The Grand Canyon is a stunning example of the beauty erosion creates. River deltas show off erosion’s good side, too: rich soil carried downstream to form fertile land. But when this natural force threatens to rearrange your property, it’s important to identify its powerful energy before it’s too late.

 

Erosion happens when water – rain, snowmelt, leaking pipes, water underground or surface water features such as creeks – lifts soil and carries it to a different location. This process – limited and gradual or sudden and catastrophic – creates significant property challenges. By removing soil nutrients, erosion starves plants of the substances they need to thrive, endangering lawns and landscaping. It also shifts terrain, which can trigger flooding, trip hazards and even dangerous subsidence that quietly threatens foundations and structures from beneath. Sink holes, which have famously swallowed cars and even people when the earth yawned open without warning, are extreme examples of subsidence.

 

There are two keys to identifying erosion before property values suffer. First, identify areas at risk due to these characteristics:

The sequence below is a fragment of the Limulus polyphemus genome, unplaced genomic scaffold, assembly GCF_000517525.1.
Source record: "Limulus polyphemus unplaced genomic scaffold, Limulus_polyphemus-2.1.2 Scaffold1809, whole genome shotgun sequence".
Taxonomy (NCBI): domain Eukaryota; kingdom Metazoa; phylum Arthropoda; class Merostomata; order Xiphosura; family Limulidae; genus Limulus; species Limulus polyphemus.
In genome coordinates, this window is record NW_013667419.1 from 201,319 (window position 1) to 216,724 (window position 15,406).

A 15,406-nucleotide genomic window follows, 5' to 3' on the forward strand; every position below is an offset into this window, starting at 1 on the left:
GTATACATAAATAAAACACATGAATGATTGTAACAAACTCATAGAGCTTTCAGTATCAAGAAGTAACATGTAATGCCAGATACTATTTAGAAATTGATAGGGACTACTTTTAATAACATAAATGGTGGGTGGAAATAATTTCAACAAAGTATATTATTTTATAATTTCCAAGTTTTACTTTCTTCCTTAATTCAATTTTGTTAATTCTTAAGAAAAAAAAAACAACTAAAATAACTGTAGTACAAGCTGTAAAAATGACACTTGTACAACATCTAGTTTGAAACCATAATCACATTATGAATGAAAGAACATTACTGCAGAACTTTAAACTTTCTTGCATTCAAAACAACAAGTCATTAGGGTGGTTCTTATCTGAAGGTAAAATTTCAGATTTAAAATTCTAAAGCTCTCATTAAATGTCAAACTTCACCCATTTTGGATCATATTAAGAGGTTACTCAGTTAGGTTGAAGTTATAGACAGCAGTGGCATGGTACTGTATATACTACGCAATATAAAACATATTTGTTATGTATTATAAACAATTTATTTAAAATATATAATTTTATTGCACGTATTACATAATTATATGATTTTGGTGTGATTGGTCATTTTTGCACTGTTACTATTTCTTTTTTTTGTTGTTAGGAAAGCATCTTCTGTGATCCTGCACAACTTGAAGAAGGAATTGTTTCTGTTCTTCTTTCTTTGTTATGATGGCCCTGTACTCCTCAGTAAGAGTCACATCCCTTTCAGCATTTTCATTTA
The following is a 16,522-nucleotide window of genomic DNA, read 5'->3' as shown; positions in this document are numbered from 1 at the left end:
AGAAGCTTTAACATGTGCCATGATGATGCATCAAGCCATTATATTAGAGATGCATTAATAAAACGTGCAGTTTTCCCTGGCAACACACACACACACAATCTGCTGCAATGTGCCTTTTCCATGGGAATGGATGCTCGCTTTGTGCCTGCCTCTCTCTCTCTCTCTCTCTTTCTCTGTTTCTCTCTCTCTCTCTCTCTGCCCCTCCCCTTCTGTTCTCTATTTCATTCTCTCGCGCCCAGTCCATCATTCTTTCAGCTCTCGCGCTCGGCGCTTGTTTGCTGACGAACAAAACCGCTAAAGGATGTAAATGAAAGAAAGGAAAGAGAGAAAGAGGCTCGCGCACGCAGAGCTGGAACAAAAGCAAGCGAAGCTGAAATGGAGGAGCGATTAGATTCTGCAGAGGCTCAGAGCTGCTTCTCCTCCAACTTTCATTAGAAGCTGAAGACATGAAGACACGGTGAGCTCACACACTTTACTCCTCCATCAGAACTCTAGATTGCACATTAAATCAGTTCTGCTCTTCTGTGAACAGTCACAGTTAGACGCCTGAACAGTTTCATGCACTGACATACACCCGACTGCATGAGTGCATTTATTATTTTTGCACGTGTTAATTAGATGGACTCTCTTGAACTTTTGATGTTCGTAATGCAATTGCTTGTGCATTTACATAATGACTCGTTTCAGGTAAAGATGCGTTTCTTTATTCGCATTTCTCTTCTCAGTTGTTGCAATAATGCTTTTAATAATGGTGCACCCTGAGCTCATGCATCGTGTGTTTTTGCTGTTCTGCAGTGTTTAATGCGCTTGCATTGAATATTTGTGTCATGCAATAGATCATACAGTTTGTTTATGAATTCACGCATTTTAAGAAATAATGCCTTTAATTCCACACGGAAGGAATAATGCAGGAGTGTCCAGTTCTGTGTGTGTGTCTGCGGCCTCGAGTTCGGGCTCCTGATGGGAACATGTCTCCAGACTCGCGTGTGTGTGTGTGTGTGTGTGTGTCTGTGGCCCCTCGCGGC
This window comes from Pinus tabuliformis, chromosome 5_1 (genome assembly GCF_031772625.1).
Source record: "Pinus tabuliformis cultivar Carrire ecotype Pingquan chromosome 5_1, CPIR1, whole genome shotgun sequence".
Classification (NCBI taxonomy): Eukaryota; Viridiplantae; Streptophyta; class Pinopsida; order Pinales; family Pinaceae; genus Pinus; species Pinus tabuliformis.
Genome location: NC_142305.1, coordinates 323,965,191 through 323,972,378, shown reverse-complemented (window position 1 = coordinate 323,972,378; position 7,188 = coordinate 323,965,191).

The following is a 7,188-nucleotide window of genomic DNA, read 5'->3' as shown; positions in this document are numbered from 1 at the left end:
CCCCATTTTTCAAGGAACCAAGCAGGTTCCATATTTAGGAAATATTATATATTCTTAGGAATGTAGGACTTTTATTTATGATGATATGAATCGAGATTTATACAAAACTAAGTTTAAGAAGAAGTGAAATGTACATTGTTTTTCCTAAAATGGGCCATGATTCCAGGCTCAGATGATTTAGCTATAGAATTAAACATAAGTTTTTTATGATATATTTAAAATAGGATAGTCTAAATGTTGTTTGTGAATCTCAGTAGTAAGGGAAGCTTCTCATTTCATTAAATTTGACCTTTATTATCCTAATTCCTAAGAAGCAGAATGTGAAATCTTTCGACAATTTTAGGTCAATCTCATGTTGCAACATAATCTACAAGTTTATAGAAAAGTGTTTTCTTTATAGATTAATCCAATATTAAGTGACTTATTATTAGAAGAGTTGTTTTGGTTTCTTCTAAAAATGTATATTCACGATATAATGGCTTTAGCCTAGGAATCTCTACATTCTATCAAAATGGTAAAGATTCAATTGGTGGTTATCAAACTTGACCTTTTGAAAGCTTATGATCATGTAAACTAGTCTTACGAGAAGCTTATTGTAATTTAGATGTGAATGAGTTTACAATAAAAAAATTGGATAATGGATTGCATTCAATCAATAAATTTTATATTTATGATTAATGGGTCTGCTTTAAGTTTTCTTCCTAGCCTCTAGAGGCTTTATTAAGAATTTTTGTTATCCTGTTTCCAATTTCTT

• Hard rainfall: The impact of the water striking surfaces, particularly bare soil, can loosen dirt and make it easier to transport.
  • Slope length and steepness: Long, steep slopes allow water to course more quickly, picking up speed and force over longer distances.
  • Landscape features: Natural or man-made features that channel water, such as creeks or swales, can encourage erosion in areas surrounding them.
  • Landscaping coverage: Bare soil is particularly prone to erosion and shallow-rooted plantings are easily dislodged by water.

Second, scan for signs that erosion is already occurring:

  • Wet patches: Puddles can form where eroded dirt and water settle.
  • Cracks and gullies: Like miniature river valleys, these channel flowing water and soil. Following them can reveal accumulations of soil that have eroded.
  • Barren spots: Water can uproot plantings, leaving bare soil at greater risk for further erosion.
  • Sunken or spongy areas: Areas that feel unstable or appear sunken are warning signs of subterranean subsidence.
  • Structural cracks: Most buildings settle a bit over their lifetimes, but if major cracks suddenly appear, suspect hidden erosion beneath their foundations.

Do you suspect that erosion is threatening your property? Regrade, plant, mulch, build retaining walls – there are many options to stem the erosive tide. If best-laid preventive plans fail, Paul Davis is standing by for recovery.